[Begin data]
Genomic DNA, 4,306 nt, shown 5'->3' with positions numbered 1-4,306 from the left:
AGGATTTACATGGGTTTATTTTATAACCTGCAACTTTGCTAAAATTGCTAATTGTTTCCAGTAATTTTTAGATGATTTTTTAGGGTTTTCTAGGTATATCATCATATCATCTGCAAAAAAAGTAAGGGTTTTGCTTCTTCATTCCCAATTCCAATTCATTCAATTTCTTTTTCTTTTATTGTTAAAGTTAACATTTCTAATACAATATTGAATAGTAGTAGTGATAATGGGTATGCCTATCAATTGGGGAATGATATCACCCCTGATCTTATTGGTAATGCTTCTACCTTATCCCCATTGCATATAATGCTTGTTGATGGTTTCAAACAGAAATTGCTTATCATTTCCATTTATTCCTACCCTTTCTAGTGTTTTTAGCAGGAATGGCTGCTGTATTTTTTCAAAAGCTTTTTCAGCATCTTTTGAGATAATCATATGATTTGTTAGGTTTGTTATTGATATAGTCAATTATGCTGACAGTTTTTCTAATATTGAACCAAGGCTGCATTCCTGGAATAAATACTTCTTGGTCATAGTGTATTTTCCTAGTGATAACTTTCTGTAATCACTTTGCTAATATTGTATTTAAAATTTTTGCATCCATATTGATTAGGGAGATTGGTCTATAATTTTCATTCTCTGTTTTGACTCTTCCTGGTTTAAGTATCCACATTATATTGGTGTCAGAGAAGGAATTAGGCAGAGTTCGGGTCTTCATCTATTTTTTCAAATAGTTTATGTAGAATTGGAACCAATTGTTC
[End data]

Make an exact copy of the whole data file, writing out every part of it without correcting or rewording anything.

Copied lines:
Genomic DNA, 4,306 nt, shown 5'->3' with positions numbered 1-4,306 from the left:
AGGATTTACATGGGTTTATTTTATAACCTGCAACTTTGCTAAAATTGCTAATTGTTTCCAGTAATTTTTAGATGATTTTTTAGGGTTTTCTAGGTATATCATCATATCATCTGCAAAAAAAGTAAGGGTTTTGCTTCTTCATTCCCAATTCCAATTCATTCAATTTCTTTTTCTTTTATTGTTAAAGTTAACATTTCTAATACAATATTGAATAGTAGTAGTGATAATGGGTATGCCTATCAATTGGGGAATGATATCACCCCTGATCTTATTGGTAATGCTTCTACCTTATCCCCATTGCATATAATGCTTGTTGATGGTTTCAAACAGAAATTGCTTATCATTTCCATTTATTCCTACCCTTTCTAGTGTTTTTAGCAGGAATGGCTGCTGTATTTTTTCAAAAGCTTTTTCAGCATCTTTTGAGATAATCATATGATTTGTTAGGTTTGTTATTGATATAGTCAATTATGCTGACAGTTTTTCTAATATTGAACCAAGGCTGCATTCCTGGAATAAATACTTCTTGGTCATAGTGTATTTTCCTAGTGATAACTTTCTGTAATCACTTTGCTAATATTGTATTTAAAATTTTTGCATCCATATTGATTAGGGAGATTGGTCTATAATTTTCATTCTCTGTTTTGACTCTTCCTGGTTTAAGTATCCACATTATATTGGTGTCAGAGAAGGAATTAGGCAGAGTTCGGGTCTTCATCTATTTTTTCAAATAGTTTATGTAGAATTGGAACCAATTGTTC